Closing in on gamma-ray bursts
Jun 29, 2000
Astronomers have obtained the first detailed images of a galaxy in which a gamma-ray burst has taken place. Stephen Holland of the Danish Centre for Astrophysics in Aarhus, and co-workers in Denmark, Iceland Norway and the UK, used the Hubble Space Telescope to obtain the high-resolution images of the galaxy in which a gamma-ray burst occurred on 25 April 1998. The gamma-ray burst has been located in a region of active star formation in a spiral galaxy. The results also add weight to the theory that gamma-ray bursts are related to supernovae explosions.
The origin of gamma-ray bursts is one of the biggest unsolved problems in astrophysics. Some 3000 of these short-lived bursts of intense gamma-rays have been detected in the last three decades, but it is only recently that astrophysicists have confirmed that they originate outside our galaxy.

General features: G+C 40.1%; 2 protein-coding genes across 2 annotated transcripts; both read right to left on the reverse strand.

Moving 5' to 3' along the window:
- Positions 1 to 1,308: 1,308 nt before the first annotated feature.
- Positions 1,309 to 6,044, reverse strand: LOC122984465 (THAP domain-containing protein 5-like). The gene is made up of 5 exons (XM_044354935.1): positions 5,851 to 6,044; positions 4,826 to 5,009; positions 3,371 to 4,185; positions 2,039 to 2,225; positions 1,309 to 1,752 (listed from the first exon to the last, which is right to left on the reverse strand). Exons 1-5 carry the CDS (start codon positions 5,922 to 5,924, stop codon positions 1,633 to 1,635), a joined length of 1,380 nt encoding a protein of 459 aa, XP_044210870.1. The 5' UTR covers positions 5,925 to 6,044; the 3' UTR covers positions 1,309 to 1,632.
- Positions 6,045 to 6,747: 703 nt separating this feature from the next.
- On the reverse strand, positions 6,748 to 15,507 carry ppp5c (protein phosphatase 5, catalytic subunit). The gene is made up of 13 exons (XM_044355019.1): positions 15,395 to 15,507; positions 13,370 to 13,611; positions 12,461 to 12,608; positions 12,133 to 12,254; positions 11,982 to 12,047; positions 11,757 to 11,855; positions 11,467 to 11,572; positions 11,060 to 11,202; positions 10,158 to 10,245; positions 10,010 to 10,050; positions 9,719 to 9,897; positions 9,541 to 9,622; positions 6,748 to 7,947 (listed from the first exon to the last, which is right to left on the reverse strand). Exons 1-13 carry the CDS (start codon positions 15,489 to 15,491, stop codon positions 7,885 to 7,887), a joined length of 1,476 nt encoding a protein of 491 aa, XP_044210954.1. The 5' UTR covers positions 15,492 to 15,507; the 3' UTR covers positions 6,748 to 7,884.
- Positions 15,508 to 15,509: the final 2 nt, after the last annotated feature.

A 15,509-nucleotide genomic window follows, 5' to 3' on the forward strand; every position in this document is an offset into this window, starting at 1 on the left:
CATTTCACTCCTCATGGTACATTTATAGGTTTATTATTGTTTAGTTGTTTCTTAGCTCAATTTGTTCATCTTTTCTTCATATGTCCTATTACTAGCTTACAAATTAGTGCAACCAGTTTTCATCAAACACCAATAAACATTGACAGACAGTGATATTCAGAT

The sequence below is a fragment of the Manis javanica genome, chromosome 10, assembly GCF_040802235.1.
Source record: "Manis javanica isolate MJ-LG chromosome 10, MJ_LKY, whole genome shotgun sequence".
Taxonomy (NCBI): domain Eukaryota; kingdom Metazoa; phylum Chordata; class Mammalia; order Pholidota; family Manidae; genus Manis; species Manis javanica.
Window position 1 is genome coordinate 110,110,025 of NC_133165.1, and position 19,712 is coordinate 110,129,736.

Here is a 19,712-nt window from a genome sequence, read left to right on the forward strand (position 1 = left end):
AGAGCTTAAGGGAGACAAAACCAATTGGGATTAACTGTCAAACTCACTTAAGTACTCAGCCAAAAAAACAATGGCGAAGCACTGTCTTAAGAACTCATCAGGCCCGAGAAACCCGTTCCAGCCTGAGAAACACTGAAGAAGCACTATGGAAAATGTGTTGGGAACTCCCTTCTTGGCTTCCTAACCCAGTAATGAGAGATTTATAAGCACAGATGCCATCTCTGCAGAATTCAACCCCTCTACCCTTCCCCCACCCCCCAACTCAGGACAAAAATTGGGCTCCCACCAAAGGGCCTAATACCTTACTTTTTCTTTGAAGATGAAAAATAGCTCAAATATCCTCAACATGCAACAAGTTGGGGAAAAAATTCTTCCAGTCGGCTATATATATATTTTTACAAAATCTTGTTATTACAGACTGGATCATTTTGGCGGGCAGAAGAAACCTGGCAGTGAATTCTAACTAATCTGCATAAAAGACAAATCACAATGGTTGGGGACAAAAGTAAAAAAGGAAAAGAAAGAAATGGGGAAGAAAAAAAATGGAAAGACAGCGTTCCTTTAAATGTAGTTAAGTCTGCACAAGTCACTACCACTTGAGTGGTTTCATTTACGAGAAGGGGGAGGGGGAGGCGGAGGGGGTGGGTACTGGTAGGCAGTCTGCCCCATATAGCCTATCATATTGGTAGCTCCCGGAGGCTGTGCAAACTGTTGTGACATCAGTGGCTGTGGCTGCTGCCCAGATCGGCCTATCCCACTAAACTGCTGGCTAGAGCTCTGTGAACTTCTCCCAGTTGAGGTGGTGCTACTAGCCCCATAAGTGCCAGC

The burst of 25 April 1998 surprised astronomers because it was between a thousand and a million times fainter than a typical burst. Moreover, it was also unusual in that is was from a galaxy "only" 125 million light years away. However, this proved to be an advantage as it allowed the galaxy, ESO 184-G82, to be imaged by the Space Telescope Imaging Spectrograph on Hubble. Although 20 other galaxies have been identified with gamma-ray bursts, they are all too far away to be imaged. The Hubble images show that the galaxy contains numerous clouds of hydrogen and regions containing hot young stars.
The fact that a supernova was observed at exactly the same location as gamma-ray burst less than 24 hours later is further evidence that these two types of highly energetic events are related, although this has still to be proved conclusively.